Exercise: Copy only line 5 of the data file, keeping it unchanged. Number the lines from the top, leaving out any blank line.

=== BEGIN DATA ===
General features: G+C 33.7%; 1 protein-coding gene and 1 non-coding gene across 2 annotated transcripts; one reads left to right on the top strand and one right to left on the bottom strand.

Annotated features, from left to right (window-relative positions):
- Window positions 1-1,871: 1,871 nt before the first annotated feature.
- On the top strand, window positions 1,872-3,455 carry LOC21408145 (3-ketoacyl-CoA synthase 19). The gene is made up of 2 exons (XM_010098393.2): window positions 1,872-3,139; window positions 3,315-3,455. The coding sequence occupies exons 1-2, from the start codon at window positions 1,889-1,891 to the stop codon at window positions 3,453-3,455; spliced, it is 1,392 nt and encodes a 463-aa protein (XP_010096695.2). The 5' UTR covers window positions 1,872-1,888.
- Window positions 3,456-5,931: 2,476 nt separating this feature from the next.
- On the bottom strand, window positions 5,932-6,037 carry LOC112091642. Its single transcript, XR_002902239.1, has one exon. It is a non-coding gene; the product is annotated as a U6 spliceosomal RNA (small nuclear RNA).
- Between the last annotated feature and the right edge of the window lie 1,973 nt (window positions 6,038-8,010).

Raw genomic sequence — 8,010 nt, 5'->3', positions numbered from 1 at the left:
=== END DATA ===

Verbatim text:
- Window positions 3,456-5,931: 2,476 nt separating this feature from the next.